Friday, April 20, 2012

Okay, I confess, I always wanted the game, Hungry Hungry Hippos as a child.  I believed (and still do) that Hippos gobbling up marbles at high speeds is fun in a box.  I mean, who came up with this?!  So when I saw the game at a thrift store, all pieces intact, I was thrilled to bring it into the classroom.  The day I put it out one of my students came in and exclaimed, "I have always wanted to play that game!"  It is a hit!  I did find out why it was donated though, it is loud!  So, I have the kids play it on the carpet to cut down on the noise, and we have a "one hand on the hippo handle" rule to prevent over zealous play.  This game also helps with the concept of greater and fewer as the player whose hippo gobbles the greatest number of marbles wins.

Our neighborhoods

This week we celebrated Earth Week in Kindergarten.  I have some favorite books to read and one is The Little House by Virginia Lee Burton.  We read about the little houses move from the country to the city and back again.

This year we tied this book into a geography lesson.  Each student created his/her own house and glued it to a huge piece of paper, along with table mates.  Then, created a yard and garden area.  I folded the neighborhoods in half and added them to our block area.  (They stand up when folded)  Now students can add buildings and roads to the neighborhoods and show each other where they "live".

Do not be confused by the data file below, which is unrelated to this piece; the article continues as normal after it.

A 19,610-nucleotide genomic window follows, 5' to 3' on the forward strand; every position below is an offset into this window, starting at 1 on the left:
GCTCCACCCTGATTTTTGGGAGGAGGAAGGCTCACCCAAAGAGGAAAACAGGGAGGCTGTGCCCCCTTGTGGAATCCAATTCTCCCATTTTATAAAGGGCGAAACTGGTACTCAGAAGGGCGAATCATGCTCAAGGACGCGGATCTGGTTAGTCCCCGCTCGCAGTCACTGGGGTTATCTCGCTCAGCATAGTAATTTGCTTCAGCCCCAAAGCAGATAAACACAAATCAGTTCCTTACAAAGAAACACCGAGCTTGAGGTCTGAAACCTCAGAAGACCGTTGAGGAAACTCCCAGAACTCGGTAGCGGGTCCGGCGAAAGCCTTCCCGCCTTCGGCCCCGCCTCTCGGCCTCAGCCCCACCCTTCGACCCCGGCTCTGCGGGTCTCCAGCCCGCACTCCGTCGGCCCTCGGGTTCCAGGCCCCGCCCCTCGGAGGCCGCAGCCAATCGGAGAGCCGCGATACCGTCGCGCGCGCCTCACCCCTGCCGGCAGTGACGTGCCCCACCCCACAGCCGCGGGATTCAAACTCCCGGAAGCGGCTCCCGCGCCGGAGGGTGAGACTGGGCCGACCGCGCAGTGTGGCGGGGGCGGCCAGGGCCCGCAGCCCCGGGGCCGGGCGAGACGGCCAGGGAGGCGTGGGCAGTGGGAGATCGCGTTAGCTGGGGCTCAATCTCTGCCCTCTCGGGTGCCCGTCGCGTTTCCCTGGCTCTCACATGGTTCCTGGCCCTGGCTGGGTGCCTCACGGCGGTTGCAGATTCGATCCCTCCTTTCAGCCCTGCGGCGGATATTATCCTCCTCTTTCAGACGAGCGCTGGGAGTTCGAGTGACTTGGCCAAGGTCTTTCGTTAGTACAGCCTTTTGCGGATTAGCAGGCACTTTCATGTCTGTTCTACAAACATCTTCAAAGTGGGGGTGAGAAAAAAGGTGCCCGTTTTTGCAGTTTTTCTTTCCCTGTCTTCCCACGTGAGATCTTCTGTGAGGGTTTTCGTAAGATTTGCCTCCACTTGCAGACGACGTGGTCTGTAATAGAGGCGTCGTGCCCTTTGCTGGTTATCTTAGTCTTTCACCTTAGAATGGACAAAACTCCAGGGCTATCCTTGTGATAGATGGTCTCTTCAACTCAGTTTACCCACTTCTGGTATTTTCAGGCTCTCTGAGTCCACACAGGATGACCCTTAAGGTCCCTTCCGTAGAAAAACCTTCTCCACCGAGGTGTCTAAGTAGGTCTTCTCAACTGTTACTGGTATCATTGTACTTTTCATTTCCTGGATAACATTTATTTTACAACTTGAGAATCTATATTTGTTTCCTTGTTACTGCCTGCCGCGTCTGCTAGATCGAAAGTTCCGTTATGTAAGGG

Tuesday, April 17, 2012

Let's talk, in an orderly manner

Research shows that students, especially EL's need to talk, orally communicate in order to comprehend and become fluent speakers. I've been using "think, pair, share" to accomplish this. However, I've run into difficulty getting the students to listen to each other. Mostly they yell on top of each other. Well, this problem was solved by using talking tokens. When we partner on the rug each pair gets 2 poker chips, 1 red and 1 blue. I say "Red chip talks, blue chip listens." Then they share. The pencils and bears I use at tables of 4 students. Each student picks a bear, or a pencil and I choose a color to speak first while the rest listen. As a follow up I'll ask someone to share something their group or partner said. No more yelling and listening gets rewarded!

Monday, April 16, 2012

The 3 Little Pigs

To retell the story The 3 Little Pigs, we made story props of the 3 houses and the characters. We used these props to practice telling the story to each other.